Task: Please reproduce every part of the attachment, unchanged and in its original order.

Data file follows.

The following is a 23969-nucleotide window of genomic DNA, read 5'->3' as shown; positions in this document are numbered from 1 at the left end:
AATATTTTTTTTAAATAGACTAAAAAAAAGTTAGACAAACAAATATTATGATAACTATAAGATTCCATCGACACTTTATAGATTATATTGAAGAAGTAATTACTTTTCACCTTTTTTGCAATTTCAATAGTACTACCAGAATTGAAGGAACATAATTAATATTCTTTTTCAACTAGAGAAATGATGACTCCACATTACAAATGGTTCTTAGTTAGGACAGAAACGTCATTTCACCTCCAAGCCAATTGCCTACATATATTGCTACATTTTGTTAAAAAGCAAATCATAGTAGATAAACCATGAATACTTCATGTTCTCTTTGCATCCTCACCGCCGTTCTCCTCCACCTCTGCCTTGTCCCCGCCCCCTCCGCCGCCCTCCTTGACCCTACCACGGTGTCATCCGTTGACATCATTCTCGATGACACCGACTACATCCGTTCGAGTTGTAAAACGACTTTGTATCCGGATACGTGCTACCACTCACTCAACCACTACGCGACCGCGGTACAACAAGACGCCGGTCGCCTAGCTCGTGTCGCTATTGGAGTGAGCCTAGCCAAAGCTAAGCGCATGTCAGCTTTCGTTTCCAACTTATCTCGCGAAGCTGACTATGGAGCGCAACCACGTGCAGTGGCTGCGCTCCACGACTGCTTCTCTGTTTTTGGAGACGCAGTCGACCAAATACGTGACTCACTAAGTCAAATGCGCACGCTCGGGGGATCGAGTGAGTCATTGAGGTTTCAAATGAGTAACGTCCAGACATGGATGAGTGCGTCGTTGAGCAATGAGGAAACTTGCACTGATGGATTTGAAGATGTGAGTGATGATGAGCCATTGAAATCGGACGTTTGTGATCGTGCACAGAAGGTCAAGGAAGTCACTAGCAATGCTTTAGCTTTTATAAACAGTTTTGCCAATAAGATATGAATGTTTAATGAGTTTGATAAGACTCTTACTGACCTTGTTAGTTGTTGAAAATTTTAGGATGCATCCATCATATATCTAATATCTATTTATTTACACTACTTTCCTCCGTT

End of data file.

The following is a 23969-nucleotide window of genomic DNA, read 5'->3' as shown; positions in this document are numbered from 1 at the left end:
AATATTTTTTTTAAATAGACTAAAAAAAAGTTAGACAAACAAATATTATGATAACTATAAGATTCCATCGACACTTTATAGATTATATTGAAGAAGTAATTACTTTTCACCTTTTTTGCAATTTCAATAGTACTACCAGAATTGAAGGAACATAATTAATATTCTTTTTCAACTAGAGAAATGATGACTCCACATTACAAATGGTTCTTAGTTAGGACAGAAACGTCATTTCACCTCCAAGCCAATTGCCTACATATATTGCTACATTTTGTTAAAAAGCAAATCATAGTAGATAAACCATGAATACTTCATGTTCTCTTTGCATCCTCACCGCCGTTCTCCTCCACCTCTGCCTTGTCCCCGCCCCCTCCGCCGCCCTCCTTGACCCTACCACGGTGTCATCCGTTGACATCATTCTCGATGACACCGACTACATCCGTTCGAGTTGTAAAACGACTTTGTATCCGGATACGTGCTACCACTCACTCAACCACTACGCGACCGCGGTACAACAAGACGCCGGTCGCCTAGCTCGTGTCGCTATTGGAGTGAGCCTAGCCAAAGCTAAGCGCATGTCAGCTTTCGTTTCCAACTTATCTCGCGAAGCTGACTATGGAGCGCAACCACGTGCAGTGGCTGCGCTCCACGACTGCTTCTCTGTTTTTGGAGACGCAGTCGACCAAATACGTGACTCACTAAGTCAAATGCGCACGCTCGGGGGATCGAGTGAGTCATTGAGGTTTCAAATGAGTAACGTCCAGACATGGATGAGTGCGTCGTTGAGCAATGAGGAAACTTGCACTGATGGATTTGAAGATGTGAGTGATGATGAGCCATTGAAATCGGACGTTTGTGATCGTGCACAGAAGGTCAAGGAAGTCACTAGCAATGCTTTAGCTTTTATAAACAGTTTTGCCAATAAGATATGAATGTTTAATGAGTTTGATAAGACTCTTACTGACCTTGTTAGTTGTTGAAAATTTTAGGATGCATCCATCATATATCTAATATCTATTTATTTACACTACTTTCCTCCGTT